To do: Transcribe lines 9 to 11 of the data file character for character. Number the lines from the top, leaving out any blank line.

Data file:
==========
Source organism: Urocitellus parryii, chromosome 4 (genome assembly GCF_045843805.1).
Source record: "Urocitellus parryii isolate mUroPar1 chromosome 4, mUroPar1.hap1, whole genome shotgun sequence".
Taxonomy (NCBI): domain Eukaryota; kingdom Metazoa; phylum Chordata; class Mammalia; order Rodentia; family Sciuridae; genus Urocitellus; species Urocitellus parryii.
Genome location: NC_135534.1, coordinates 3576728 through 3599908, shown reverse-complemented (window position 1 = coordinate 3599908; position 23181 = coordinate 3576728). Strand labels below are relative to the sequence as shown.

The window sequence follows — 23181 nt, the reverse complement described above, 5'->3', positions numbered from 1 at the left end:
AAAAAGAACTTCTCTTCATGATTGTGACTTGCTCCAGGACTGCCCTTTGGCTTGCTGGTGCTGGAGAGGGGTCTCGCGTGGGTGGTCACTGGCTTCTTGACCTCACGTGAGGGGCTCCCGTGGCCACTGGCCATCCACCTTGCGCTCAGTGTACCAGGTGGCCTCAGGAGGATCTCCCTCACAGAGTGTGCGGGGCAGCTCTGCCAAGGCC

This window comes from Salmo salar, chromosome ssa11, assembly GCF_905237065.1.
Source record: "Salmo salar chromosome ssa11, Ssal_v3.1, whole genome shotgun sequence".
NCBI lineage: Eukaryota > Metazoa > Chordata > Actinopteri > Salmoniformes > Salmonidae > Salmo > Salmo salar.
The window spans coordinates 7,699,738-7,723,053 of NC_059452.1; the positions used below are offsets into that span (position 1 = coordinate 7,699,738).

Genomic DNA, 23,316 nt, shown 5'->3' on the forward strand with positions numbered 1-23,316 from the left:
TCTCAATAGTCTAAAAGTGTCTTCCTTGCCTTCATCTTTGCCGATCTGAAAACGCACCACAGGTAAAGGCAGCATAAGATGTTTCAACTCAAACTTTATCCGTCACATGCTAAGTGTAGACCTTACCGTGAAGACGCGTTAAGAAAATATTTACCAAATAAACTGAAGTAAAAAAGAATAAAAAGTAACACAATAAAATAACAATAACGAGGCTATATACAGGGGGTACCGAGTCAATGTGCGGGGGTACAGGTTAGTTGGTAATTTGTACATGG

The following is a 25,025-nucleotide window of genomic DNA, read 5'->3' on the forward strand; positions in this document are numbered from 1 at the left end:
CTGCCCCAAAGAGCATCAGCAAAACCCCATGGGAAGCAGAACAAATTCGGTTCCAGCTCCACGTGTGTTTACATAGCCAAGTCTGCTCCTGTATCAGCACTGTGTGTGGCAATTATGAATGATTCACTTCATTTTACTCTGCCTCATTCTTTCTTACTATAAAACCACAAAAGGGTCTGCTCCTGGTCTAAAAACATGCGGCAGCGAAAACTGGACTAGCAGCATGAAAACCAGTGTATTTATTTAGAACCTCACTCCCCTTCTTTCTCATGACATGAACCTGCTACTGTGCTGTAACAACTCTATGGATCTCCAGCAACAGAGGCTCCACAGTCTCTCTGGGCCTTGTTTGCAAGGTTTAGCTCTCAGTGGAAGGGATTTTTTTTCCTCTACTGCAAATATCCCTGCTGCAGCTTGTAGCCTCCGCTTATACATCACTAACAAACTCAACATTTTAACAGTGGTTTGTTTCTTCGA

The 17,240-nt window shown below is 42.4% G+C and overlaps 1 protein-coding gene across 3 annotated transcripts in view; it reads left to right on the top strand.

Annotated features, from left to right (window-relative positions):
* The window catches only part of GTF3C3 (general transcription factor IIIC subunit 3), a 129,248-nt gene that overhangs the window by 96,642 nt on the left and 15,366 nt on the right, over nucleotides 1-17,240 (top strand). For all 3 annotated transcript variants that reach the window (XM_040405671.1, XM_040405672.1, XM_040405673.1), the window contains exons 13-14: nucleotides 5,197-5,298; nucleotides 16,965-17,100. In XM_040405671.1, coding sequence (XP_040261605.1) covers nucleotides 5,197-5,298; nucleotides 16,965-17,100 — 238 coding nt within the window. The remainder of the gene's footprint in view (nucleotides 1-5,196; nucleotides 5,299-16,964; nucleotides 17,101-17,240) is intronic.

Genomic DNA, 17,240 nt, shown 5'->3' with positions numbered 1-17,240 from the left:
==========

NCBI lineage: Eukaryota > Metazoa > Chordata > Actinopteri > Salmoniformes > Salmonidae > Salmo > Salmo salar.
The window spans coordinates 7,699,738-7,723,053 of NC_059452.1; the positions used below are offsets into that span (position 1 = coordinate 7,699,738).

Genomic DNA, 23,316 nt, shown 5'->3' on the forward strand with positions numbered 1-23,316 from the left: